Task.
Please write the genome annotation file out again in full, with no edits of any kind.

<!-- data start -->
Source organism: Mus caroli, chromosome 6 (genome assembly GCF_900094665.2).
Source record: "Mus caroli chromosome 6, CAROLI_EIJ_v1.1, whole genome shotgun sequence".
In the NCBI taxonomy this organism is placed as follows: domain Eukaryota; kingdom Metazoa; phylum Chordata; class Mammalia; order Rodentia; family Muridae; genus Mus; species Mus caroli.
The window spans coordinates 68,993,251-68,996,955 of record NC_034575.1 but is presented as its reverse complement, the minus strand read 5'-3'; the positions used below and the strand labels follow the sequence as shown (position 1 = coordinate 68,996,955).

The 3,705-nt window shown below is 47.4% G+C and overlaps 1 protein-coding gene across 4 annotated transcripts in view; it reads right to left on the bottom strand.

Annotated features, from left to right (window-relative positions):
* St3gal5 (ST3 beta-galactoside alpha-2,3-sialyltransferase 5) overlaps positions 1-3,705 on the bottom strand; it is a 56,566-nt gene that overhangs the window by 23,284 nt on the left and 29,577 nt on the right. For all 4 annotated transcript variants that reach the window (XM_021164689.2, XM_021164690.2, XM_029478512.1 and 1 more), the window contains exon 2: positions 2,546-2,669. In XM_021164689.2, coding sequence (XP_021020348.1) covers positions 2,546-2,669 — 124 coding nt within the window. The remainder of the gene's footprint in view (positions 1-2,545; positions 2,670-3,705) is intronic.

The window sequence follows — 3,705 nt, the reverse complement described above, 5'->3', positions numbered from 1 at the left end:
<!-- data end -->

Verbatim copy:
Source organism: Mus caroli, chromosome 6 (genome assembly GCF_900094665.2).
Source record: "Mus caroli chromosome 6, CAROLI_EIJ_v1.1, whole genome shotgun sequence".
In the NCBI taxonomy this organism is placed as follows: domain Eukaryota; kingdom Metazoa; phylum Chordata; class Mammalia; order Rodentia; family Muridae; genus Mus; species Mus caroli.
The window spans coordinates 68,993,251-68,996,955 of record NC_034575.1 but is presented as its reverse complement, the minus strand read 5'-3'; the positions used below and the strand labels follow the sequence as shown (position 1 = coordinate 68,996,955).

The 3,705-nt window shown below is 47.4% G+C and overlaps 1 protein-coding gene across 4 annotated transcripts in view; it reads right to left on the bottom strand.

Annotated features, from left to right (window-relative positions):
* St3gal5 (ST3 beta-galactoside alpha-2,3-sialyltransferase 5) overlaps positions 1-3,705 on the bottom strand; it is a 56,566-nt gene that overhangs the window by 23,284 nt on the left and 29,577 nt on the right. For all 4 annotated transcript variants that reach the window (XM_021164689.2, XM_021164690.2, XM_029478512.1 and 1 more), the window contains exon 2: positions 2,546-2,669. In XM_021164689.2, coding sequence (XP_021020348.1) covers positions 2,546-2,669 — 124 coding nt within the window. The remainder of the gene's footprint in view (positions 1-2,545; positions 2,670-3,705) is intronic.

The window sequence follows — 3,705 nt, the reverse complement described above, 5'->3', positions numbered from 1 at the left end: